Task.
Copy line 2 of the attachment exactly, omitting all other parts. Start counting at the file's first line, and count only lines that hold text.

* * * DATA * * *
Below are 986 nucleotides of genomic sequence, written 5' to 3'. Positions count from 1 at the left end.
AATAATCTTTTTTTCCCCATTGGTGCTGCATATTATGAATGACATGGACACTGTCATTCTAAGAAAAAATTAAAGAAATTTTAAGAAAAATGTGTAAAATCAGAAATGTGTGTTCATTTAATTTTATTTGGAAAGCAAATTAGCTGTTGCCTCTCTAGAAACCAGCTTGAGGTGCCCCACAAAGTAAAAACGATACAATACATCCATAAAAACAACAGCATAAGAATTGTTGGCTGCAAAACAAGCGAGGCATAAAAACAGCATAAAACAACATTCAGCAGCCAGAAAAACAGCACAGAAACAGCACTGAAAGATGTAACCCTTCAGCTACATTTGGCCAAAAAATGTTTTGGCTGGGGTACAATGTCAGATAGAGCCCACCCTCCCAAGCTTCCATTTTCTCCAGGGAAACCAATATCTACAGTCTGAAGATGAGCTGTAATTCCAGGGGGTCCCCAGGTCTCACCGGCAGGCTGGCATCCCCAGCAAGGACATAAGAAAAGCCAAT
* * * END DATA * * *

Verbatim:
AATAATCTTTTTTTCCCCATTGGTGCTGCATATTATGAATGACATGGACACTGTCATTCTAAGAAAAAATTAAAGAAATTTTAAGAAAAATGTGTAAAATCAGAAATGTGTGTTCATTTAATTTTATTTGGAAAGCAAATTAGCTGTTGCCTCTCTAGAAACCAGCTTGAGGTGCCCCACAAAGTAAAAACGATACAATACATCCATAAAAACAACAGCATAAGAATTGTTGGCTGCAAAACAAGCGAGGCATAAAAACAGCATAAAACAACATTCAGCAGCCAGAAAAACAGCACAGAAACAGCACTGAAAGATGTAACCCTTCAGCTACATTTGGCCAAAAAATGTTTTGGCTGGGGTACAATGTCAGATAGAGCCCACCCTCCCAAGCTTCCATTTTCTCCAGGGAAACCAATATCTACAGTCTGAAGATGAGCTGTAATTCCAGGGGGTCCCCAGGTCTCACCGGCAGGCTGGCATCCCCAGCAAGGACATAAGAAAAGCCAAT